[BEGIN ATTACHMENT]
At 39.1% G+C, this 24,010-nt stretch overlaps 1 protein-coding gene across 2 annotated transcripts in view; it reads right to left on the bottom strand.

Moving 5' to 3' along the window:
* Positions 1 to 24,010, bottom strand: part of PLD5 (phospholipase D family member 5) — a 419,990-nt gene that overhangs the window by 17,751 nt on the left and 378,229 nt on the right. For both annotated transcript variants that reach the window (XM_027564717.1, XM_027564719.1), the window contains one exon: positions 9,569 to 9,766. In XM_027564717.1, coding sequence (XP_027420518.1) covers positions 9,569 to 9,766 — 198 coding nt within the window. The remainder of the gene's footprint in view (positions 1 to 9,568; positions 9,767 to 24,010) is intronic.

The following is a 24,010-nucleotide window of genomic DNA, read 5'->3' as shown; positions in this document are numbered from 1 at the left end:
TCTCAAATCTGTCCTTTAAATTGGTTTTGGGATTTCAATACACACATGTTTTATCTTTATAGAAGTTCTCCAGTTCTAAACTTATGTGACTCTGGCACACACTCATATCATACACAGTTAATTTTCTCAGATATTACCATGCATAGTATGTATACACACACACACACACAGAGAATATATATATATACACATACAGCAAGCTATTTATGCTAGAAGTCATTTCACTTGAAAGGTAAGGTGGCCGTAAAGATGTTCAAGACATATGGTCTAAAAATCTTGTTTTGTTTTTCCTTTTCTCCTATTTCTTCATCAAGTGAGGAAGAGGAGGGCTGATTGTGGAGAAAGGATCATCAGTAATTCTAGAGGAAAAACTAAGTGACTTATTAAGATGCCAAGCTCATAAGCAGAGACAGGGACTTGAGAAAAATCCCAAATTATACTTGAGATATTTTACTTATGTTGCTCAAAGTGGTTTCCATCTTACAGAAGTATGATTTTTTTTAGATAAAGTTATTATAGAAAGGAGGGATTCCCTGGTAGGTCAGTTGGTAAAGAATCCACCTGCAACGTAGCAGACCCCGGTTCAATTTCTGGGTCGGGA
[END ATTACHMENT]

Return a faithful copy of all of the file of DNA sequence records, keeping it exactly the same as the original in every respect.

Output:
At 39.1% G+C, this 24,010-nt stretch overlaps 1 protein-coding gene across 2 annotated transcripts in view; it reads right to left on the bottom strand.

Moving 5' to 3' along the window:
* Positions 1 to 24,010, bottom strand: part of PLD5 (phospholipase D family member 5) — a 419,990-nt gene that overhangs the window by 17,751 nt on the left and 378,229 nt on the right. For both annotated transcript variants that reach the window (XM_027564717.1, XM_027564719.1), the window contains one exon: positions 9,569 to 9,766. In XM_027564717.1, coding sequence (XP_027420518.1) covers positions 9,569 to 9,766 — 198 coding nt within the window. The remainder of the gene's footprint in view (positions 1 to 9,568; positions 9,767 to 24,010) is intronic.

The following is a 24,010-nucleotide window of genomic DNA, read 5'->3' as shown; positions in this document are numbered from 1 at the left end:
TCTCAAATCTGTCCTTTAAATTGGTTTTGGGATTTCAATACACACATGTTTTATCTTTATAGAAGTTCTCCAGTTCTAAACTTATGTGACTCTGGCACACACTCATATCATACACAGTTAATTTTCTCAGATATTACCATGCATAGTATGTATACACACACACACACACAGAGAATATATATATATACACATACAGCAAGCTATTTATGCTAGAAGTCATTTCACTTGAAAGGTAAGGTGGCCGTAAAGATGTTCAAGACATATGGTCTAAAAATCTTGTTTTGTTTTTCCTTTTCTCCTATTTCTTCATCAAGTGAGGAAGAGGAGGGCTGATTGTGGAGAAAGGATCATCAGTAATTCTAGAGGAAAAACTAAGTGACTTATTAAGATGCCAAGCTCATAAGCAGAGACAGGGACTTGAGAAAAATCCCAAATTATACTTGAGATATTTTACTTATGTTGCTCAAAGTGGTTTCCATCTTACAGAAGTATGATTTTTTTTAGATAAAGTTATTATAGAAAGGAGGGATTCCCTGGTAGGTCAGTTGGTAAAGAATCCACCTGCAACGTAGCAGACCCCGGTTCAATTTCTGGGTCGGGA